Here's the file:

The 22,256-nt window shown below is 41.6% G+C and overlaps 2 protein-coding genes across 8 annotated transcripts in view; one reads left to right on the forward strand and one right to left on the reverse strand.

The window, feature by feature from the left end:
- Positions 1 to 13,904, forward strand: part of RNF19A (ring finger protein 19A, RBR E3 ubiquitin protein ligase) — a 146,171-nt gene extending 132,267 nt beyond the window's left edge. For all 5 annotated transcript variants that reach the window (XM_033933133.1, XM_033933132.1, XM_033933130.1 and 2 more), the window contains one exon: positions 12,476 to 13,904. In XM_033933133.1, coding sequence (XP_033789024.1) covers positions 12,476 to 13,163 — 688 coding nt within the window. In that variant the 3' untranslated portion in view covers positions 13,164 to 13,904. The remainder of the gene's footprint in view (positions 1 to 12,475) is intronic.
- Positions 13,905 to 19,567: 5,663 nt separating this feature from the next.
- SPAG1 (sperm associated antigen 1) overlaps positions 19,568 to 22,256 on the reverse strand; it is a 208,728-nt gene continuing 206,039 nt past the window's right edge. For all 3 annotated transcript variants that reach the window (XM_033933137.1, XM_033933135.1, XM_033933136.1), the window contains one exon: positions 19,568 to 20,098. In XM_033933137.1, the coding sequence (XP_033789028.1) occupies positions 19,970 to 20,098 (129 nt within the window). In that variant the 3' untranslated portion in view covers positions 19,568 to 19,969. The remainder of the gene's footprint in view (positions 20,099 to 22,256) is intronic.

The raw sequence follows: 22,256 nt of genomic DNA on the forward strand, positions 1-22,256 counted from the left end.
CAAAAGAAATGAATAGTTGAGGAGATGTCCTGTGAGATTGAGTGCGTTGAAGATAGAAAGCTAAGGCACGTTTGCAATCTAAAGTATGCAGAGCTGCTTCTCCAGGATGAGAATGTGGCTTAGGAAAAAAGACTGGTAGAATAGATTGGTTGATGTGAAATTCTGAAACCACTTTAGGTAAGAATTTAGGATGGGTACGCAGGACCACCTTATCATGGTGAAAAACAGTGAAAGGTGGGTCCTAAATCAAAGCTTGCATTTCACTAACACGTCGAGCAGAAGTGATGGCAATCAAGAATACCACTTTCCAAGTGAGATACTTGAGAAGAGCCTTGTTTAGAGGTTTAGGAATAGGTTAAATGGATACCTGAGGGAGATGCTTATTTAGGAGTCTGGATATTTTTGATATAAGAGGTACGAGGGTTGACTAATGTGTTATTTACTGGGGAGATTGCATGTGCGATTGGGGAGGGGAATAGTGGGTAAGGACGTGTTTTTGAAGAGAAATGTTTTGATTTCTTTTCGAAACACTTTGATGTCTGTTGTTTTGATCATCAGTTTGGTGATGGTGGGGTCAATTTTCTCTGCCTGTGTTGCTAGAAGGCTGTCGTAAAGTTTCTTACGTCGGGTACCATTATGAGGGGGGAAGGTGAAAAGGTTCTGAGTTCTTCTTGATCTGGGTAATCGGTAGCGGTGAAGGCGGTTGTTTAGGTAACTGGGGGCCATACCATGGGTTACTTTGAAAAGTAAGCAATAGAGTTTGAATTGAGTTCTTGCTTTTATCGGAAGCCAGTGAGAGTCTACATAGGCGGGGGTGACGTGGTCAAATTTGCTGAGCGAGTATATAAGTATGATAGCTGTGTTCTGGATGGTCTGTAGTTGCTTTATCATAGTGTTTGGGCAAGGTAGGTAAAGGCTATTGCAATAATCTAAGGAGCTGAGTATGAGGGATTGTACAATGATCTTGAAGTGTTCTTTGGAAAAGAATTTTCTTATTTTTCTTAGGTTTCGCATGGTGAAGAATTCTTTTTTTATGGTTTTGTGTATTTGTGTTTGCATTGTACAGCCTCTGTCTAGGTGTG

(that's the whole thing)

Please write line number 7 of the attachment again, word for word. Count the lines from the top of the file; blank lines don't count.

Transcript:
CAAAAGAAATGAATAGTTGAGGAGATGTCCTGTGAGATTGAGTGCGTTGAAGATAGAAAGCTAAGGCACGTTTGCAATCTAAAGTATGCAGAGCTGCTTCTCCAGGATGAGAATGTGGCTTAGGAAAAAAGACTGGTAGAATAGATTGGTTGATGTGAAATTCTGAAACCACTTTAGGTAAGAATTTAGGATGGGTACGCAGGACCACCTTATCATGGTGAAAAACAGTGAAAGGTGGGTCCTAAATCAAAGCTTGCATTTCACTAACACGTCGAGCAGAAGTGATGGCAATCAAGAATACCACTTTCCAAGTGAGATACTTGAGAAGAGCCTTGTTTAGAGGTTTAGGAATAGGTTAAATGGATACCTGAGGGAGATGCTTATTTAGGAGTCTGGATATTTTTGATATAAGAGGTACGAGGGTTGACTAATGTGTTATTTACTGGGGAGATTGCATGTGCGATTGGGGAGGGGAATAGTGGGTAAGGACGTGTTTTTGAAGAGAAATGTTTTGATTTCTTTTCGAAACACTTTGATGTCTGTTGTTTTGATCATCAGTTTGGTGATGGTGGGGTCAATTTTCTCTGCCTGTGTTGCTAGAAGGCTGTCGTAAAGTTTCTTACGTCGGGTACCATTATGAGGGGGGAAGGTGAAAAGGTTCTGAGTTCTTCTTGATCTGGGTAATCGGTAGCGGTGAAGGCGGTTGTTTAGGTAACTGGGGGCCATACCATGGGTTACTTTGAAAAGTAAGCAATAGAGTTTGAATTGAGTTCTTGCTTTTATCGGAAGCCAGTGAGAGTCTACATAGGCGGGGGTGACGTGGTCAAATTTGCTGAGCGAGTATATAAGTATGATAGCTGTGTTCTGGATGGTCTGTAGTTGCTTTATCATAGTGTTTGGGCAAGGTAGGTAAAGGCTATTGCAATAATCTAAGGAGCTGAGTATGAGGGATTGTACAATGATCTTGAAGTGTTCTTTGGAAAAGAATTTTCTTATTTTTCTTAGGTTTCGCATGGTGAAGAATTCTTTTTTTATGGTTTTGTGTATTTGTGTTTGCATTGTACAGCCTCTGTCTAGGTGTG